The snippets of archive footage were delightful – from Robert Stephens, Maggie Smith and Olivier carousing in The Recruiting Officer and Smith with Anthony Nicholls in Hay Fever to Fiona Shaw’s incredible Richard II and Ian McKellen’s exceptional Richard III. And always alive to the connections to the past, we opened with the first scene of Hamlet featuring Sir Derek Jacobi as the ghost, revisiting the play in which he played Laertes in the very first production on this stage, And we end in a similarly ghostly manner, as the voices of Adrian Lester and Rory Kinnear giving us Othello give way to a recording of Laurence Olivier and Frank Finlay from 1965
Of the live performances, I loved Joan Plowright returning to Joan of Arc to spinetingling effect, the same with Judi Dench’s Cleopatra. Dench has a superb night in all, reprising her highly affecting rendition of A Little Night Music’s ‘Send in the Clowns’ too. And also doing it for the dames, Helen Mirren scorches in Mourning Becomes Electra, opposite Tim Pigott-Smith. And the tidbits of ‘productions we’ll never see’ were a constant delight. Kobna Holdbrook-Smith and Benedict Cumberbatch enlivening Rosencrantz and Guildenstern are Dead no end, Ralph Fiennes and Charles Edwards teasing what they could do with Pravda, Andrew Scott and Dominic Cooper promising the world with a near-perfect slice of Angels in America. I also really enjoyed the dream cast of Arcadia, Anna Maxwell Martin and Jonathan Bailey making Stoppardian magic with Rory Kinnear and Olivia Vinall, you just wish that we could somehow get longer with all of them.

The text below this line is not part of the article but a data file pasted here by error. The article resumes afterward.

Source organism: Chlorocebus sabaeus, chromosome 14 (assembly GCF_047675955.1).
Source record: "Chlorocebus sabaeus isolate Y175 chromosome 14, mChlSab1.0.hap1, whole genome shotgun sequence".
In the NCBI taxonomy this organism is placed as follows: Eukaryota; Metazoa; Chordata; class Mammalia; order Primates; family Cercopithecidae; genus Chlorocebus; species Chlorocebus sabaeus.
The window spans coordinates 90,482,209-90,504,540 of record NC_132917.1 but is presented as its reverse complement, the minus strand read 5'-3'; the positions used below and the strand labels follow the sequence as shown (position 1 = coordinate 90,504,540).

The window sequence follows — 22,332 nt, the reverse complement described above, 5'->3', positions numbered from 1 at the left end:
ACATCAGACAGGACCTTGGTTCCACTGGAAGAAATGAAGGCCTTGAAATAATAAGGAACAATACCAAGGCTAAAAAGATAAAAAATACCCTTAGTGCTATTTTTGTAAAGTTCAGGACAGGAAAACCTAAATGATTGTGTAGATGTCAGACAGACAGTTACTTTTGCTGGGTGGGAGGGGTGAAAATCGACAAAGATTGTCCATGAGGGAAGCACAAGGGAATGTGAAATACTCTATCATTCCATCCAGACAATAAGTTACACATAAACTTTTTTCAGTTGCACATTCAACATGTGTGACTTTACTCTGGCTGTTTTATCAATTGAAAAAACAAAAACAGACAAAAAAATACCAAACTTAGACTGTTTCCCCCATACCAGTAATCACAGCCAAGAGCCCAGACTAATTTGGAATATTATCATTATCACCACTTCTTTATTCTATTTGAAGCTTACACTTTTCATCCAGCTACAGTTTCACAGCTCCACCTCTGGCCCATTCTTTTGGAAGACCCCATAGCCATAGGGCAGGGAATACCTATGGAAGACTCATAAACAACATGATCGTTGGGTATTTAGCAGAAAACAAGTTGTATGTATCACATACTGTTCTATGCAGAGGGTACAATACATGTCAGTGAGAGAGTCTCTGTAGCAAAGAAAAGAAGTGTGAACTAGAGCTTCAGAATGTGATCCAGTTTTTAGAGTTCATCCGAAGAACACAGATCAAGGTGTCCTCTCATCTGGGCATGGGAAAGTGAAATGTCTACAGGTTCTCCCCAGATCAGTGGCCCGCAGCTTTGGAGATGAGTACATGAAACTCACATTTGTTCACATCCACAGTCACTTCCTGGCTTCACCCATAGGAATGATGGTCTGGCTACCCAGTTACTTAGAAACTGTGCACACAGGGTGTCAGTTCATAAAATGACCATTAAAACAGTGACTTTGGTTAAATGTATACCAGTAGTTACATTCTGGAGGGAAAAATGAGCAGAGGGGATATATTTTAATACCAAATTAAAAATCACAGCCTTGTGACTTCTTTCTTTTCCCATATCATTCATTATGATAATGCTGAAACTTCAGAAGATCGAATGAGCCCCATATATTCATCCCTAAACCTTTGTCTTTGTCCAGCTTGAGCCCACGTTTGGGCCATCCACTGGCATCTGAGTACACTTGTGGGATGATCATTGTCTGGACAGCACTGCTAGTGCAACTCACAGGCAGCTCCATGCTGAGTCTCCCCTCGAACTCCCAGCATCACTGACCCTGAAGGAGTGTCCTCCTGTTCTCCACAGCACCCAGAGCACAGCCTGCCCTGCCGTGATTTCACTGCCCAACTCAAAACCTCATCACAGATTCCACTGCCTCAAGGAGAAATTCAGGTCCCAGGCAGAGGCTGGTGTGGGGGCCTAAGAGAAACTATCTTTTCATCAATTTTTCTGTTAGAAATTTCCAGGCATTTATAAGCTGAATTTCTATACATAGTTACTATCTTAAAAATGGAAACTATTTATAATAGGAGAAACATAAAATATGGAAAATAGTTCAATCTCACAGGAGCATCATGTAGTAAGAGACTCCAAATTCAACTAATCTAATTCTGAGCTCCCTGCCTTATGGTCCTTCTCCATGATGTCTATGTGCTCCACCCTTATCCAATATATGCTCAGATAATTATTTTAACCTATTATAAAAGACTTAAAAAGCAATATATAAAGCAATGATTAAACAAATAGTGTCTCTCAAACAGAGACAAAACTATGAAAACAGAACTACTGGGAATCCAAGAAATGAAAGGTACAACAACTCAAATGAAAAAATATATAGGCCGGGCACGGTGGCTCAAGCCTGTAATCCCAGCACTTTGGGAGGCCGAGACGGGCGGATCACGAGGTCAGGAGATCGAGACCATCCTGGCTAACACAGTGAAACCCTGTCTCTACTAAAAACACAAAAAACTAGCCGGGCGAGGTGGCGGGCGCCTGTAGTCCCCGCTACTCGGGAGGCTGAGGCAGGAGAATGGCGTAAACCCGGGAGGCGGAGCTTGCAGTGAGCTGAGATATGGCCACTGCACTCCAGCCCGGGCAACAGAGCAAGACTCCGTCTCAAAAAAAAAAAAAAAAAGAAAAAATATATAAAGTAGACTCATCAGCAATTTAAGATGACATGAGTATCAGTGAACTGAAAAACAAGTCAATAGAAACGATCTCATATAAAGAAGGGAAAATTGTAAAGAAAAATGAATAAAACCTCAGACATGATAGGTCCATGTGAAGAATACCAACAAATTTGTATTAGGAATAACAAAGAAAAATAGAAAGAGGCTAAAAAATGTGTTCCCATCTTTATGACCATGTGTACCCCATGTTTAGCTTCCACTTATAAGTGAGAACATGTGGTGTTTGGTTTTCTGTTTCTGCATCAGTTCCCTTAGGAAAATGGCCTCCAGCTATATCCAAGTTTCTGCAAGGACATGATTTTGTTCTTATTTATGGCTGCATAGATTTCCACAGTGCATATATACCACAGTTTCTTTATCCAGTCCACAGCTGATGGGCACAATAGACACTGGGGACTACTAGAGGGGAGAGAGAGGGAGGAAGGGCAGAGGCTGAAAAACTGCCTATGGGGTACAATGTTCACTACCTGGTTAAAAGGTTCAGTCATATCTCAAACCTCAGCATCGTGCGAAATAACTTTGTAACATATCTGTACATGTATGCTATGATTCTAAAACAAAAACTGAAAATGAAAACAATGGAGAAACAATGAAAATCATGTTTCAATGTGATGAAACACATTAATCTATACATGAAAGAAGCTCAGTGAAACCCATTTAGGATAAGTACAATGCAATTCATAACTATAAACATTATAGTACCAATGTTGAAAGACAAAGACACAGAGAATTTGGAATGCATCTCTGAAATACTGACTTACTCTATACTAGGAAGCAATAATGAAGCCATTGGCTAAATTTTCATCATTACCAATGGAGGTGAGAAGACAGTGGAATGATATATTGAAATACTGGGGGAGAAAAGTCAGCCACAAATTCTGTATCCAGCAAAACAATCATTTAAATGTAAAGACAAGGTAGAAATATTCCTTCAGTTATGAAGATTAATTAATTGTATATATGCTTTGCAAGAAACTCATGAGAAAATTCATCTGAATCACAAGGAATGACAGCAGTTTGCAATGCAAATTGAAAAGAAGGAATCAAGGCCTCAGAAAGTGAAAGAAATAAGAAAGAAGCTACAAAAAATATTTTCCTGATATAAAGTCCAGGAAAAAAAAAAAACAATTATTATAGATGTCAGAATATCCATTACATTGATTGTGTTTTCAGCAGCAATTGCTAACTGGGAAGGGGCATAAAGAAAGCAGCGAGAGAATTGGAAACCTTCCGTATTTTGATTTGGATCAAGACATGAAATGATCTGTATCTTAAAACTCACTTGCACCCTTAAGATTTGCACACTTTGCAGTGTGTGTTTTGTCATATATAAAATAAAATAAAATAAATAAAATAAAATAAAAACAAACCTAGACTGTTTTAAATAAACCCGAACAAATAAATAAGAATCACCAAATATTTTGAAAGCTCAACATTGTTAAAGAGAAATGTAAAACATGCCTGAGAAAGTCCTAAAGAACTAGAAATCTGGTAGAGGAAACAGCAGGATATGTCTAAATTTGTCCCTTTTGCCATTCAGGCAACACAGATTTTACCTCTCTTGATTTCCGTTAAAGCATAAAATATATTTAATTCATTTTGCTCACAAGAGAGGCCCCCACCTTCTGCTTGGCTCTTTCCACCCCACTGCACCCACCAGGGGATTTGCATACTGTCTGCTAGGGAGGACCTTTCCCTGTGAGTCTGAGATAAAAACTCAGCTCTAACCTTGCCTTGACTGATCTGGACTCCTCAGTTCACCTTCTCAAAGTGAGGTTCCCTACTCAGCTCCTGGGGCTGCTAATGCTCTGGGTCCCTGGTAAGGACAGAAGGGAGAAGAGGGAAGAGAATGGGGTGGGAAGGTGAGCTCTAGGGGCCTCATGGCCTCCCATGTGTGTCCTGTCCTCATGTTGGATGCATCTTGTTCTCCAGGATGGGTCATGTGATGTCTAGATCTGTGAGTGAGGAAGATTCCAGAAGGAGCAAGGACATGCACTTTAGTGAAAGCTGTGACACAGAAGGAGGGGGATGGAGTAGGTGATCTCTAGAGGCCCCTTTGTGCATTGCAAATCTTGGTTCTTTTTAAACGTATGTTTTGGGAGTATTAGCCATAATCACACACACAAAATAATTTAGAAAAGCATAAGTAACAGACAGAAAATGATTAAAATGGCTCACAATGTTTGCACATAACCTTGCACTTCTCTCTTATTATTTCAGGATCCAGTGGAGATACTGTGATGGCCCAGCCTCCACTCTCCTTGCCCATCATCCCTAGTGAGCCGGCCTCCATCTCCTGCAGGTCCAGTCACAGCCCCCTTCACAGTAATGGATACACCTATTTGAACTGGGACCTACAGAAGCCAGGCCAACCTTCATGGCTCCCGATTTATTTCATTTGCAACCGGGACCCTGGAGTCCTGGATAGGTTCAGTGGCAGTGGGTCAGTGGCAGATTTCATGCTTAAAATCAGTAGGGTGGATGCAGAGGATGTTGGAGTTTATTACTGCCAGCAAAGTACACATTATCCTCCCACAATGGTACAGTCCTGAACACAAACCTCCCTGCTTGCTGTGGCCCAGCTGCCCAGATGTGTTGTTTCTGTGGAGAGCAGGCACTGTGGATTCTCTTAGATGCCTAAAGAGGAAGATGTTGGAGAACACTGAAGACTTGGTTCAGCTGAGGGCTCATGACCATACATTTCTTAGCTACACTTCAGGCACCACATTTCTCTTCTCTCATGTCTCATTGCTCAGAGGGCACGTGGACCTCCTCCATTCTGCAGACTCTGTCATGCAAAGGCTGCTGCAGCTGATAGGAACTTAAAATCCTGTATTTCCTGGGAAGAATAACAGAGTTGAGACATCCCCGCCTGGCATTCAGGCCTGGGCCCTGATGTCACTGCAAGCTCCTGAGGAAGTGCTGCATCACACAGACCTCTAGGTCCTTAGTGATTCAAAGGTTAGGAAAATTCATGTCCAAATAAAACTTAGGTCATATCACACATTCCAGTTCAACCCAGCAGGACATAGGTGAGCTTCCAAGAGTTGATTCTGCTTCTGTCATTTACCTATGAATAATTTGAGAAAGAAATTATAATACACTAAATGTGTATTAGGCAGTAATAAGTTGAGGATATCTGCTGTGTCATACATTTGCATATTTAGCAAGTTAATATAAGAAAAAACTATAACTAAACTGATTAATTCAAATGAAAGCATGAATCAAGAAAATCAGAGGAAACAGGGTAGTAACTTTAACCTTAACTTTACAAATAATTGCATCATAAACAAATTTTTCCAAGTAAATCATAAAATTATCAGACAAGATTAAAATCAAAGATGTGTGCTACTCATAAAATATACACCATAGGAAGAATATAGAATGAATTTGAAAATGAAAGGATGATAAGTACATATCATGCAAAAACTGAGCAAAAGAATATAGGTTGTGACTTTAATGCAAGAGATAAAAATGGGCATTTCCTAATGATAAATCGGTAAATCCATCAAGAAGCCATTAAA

Perhaps inevitably, there’s a slight whiff of the largely male, pale and stale to proceedings. Tripping from Coward to Pinter to Ayckbourn is a natural reflection of the way things were but there’s a slight danger in perpetuating that state of affairs. There’s of course a thrill in seeing Jacobi and Michael Gambon’s excerpt of No Man’s Land but you have to hope that the future (100 Years on Stage?) is able to showcase a wider range of dramatic talent to reflect a truly national theatre.
“I like maths, and I like outer space. And I also like being on my own”
One of the most successful plays of 2012 (and indeed my personal fourth-best play of the year) was the National Theatre’s adaptation of The Curious Incident of the Dog in the Night-time so it was little surprise to hear that it would transfer into the West End, albeit a little belatedly. So from the immersive in-the-round staging of the Cottesloe, it has now graduated to the much larger proscenium of the Apollo but where one might argue it has lost a little something of what made it so intimately special first time round, the transfer expands the physical and visual language of Marianne Elliott’s production to great effect to create something even more theatrical.
Mark Haddon’s novel was inescapable as it rose to cult status and it is impressive that Simon Stephens’ adaptation manages to create something new, albeit entirely recognisable, out of the story. I still remain unconvinced by the touch of meta-business of the characters putting on a play of the story that is largely narrated by Niamh Cusack’s achingly kind Siobhan, but otherwise it is a sensitive and witty re-telling of the tale of Christopher Boone, a teenager who sees the world in an entirely different way to many of us and who is swept up in a personal odyssey spearheaded by his discovery of the body of his neighbour’s dog with a garden fork through him. Continue reading “Re-review: The Curious Incident of the Dog in the Night-time, Apollo Theatre”